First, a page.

During a recent trip to Bengaluru, India’s Silicon valley, I came across a car with an interesting license place that proudly indicated that the occupant was a “Honorary Consul of the Republic of Djibouti.”
I was intrigued and was reminded of Graham Greene’s bestseller. What was a Honorary Consul of the tiny African nation doing in Bengaluru, I wondered.
It’s an elite clique: Their swanky cars bear black number plates encrypted with white letters, sport flags of a foreign country, they are guests at all the governor’s events, and have special entry to the seat of power – Vidhana Soudha and Vikas Soudha. They are Honorary Consuls — the creme of society who represent different countries but live right here in Bangalore.
The perks come with great responsibility, though; they are local guardians of the nationals of their respective countries who drop into Bangalore, either on a personal or business trip. Should they run into trouble in the city over issues related to passports, commute, money, they can turn to the Consul for help and guidance.
Consuls are also brand ambassadors of their host country, promoting its political trade and culture in India, particularly Bangalore.
Many Indian-Citizen NRIs participate indirectly in Indian politics by the use of social media. Some NRIs actively participate on overseas chapters of political organizations like Overseas Friends of BJP (OFBJP), Hindu Swayamsevak Sangh (HSS),? Aam Aadmi Party (AAP) and others.
Some NRIs are eagerly awaiting the opportunity for clarity on regulations around proxy voting for elections in India (link). Now comes an interesting news about an NRI billionaire living in Saudi Arabia planning to contest elections in Himachal Pradesh.
Prakash Rana, a billionaire living in Saudi Arabia, has filed his nomination as an independent candidate for the upcoming Himachal Pradesh elections. Rana is so certain of his ‘win’ that he sees no competitor against him. Rana will be contesting in the Vidhan Sabha polls from Joginder Nagar constituency in Mandi district, according to ANI.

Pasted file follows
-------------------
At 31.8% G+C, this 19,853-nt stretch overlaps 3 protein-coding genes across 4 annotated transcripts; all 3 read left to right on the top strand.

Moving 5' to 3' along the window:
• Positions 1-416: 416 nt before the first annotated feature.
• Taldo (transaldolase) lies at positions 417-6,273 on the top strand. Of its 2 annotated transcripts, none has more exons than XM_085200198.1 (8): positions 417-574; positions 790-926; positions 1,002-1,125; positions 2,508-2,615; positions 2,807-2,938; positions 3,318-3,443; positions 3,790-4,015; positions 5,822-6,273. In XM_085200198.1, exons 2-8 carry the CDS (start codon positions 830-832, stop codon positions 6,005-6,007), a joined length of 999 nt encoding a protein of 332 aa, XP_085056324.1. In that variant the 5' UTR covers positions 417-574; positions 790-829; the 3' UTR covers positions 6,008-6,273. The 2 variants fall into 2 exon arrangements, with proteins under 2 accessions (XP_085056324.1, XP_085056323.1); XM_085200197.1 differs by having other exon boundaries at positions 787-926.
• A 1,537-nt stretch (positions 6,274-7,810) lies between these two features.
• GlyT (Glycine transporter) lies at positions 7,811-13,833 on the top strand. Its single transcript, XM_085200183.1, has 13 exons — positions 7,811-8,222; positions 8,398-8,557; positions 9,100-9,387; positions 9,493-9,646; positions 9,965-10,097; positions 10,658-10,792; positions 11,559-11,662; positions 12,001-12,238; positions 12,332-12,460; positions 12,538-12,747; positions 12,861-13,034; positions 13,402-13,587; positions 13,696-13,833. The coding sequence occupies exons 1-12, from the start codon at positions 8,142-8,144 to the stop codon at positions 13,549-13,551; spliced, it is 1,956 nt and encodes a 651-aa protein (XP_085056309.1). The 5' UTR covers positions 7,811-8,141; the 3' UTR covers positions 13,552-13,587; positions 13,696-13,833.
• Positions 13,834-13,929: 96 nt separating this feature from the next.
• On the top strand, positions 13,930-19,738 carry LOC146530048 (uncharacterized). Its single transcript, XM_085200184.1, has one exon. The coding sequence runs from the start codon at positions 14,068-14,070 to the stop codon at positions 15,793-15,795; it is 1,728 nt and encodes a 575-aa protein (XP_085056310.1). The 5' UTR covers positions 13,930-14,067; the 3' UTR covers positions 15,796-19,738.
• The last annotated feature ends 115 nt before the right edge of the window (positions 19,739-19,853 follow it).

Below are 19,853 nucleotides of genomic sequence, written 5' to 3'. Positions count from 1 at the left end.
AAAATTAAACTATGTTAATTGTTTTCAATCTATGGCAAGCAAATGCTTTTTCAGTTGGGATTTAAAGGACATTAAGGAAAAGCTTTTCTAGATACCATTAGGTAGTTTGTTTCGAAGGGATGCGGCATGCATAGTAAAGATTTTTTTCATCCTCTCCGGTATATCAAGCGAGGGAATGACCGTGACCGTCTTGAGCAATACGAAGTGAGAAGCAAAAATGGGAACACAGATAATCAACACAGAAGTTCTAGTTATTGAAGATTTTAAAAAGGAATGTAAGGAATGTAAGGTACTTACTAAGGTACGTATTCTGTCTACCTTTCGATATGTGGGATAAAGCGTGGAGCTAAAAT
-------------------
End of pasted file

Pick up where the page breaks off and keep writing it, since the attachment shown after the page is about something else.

Is this yet another Return To India trend we are likely to see? More NRIs returning to contest in Indian Elections.
Do US consular officers in India take bribe to offer visas to big Indian companies?
This was an interesting question that came from an online forum recently. The person adds: “The reason for question is that I have seen some third party individuals claiming that “their” company has setting with the consular officers and hence higher acceptance rate etc.”
With this backdrop, here is the fact: These cases of corruption are too few and far between to be statistically relevant. The U.S immigration system and State Department have sufficient checks-and-balances to quickly identify bad-apples and make sure justice prevails.
Think; if there were allegations of ‘big Indian companies’ bribing US consular officers, Wouldn’t Mr. Trump have already tweeted about it?
These companies have extremely strong ‘visa departments’ with efficient processes and people. The visa department representatives work with line managers and applicants to ensure the right paperwork is submitted accurately, with the right references, supporting letters, credentials etc.
The visa-departments and their consultants continually seek the latest updates on visa processing from embassies and consulates, and are quick to update their processes when new requirements are identified.
Visa departments also have a closed-loop with candidates to ensure they learn from success, and a few rejections.
Visa departments also work with line managers to plan ‘demand’ for resources, especially timed around the ‘H1 Visa’ lottery filing deadlines. These steps ensure an extremely low rate of rejection of visas (compared to rest of the applicant pool).
Hard, grunt work at a large scale is the secret of success, and not ‘corruption’ or ‘bribery’
How do I know? I experienced the efficiencies of Visa Department @Infosys many years ago.
Cutting corners while applying for naturalization is risky and the penalty for doing so is harsh and the US government is very unforgiving as Balbir Singh alias Ranjit Singh discovered.
US citizenship is a privilege that many legal immigrants aspire to. It takes a lot of persistence and effort to be granted this right by the US government. Of-course the benefits of a US citizenship are many and well documented (link USCIS). Cutting corners while applying for naturalization is risky and the penalty for doing so is harsh and the US government is very unforgiving as Balbir Singh alias Ranjit Singh discovered.
A person of Indian origin, Balbir Singh was recently convicted by US government for using fake identity to get US citizenship. He faces up to 10 years in federal prison, a maximum USD 250,000 possible fine, revocation of his citizenship and enforcement of his outstanding deportation order.
Here is the sequence of events as appearing in the media.
A few years ago, Mr. Singh was ordered deported but lied about it to seek citizenship.
Acting US Attorney Abe Martinez said Mr. Singh had previously attempted to obtain asylum under false pretenses.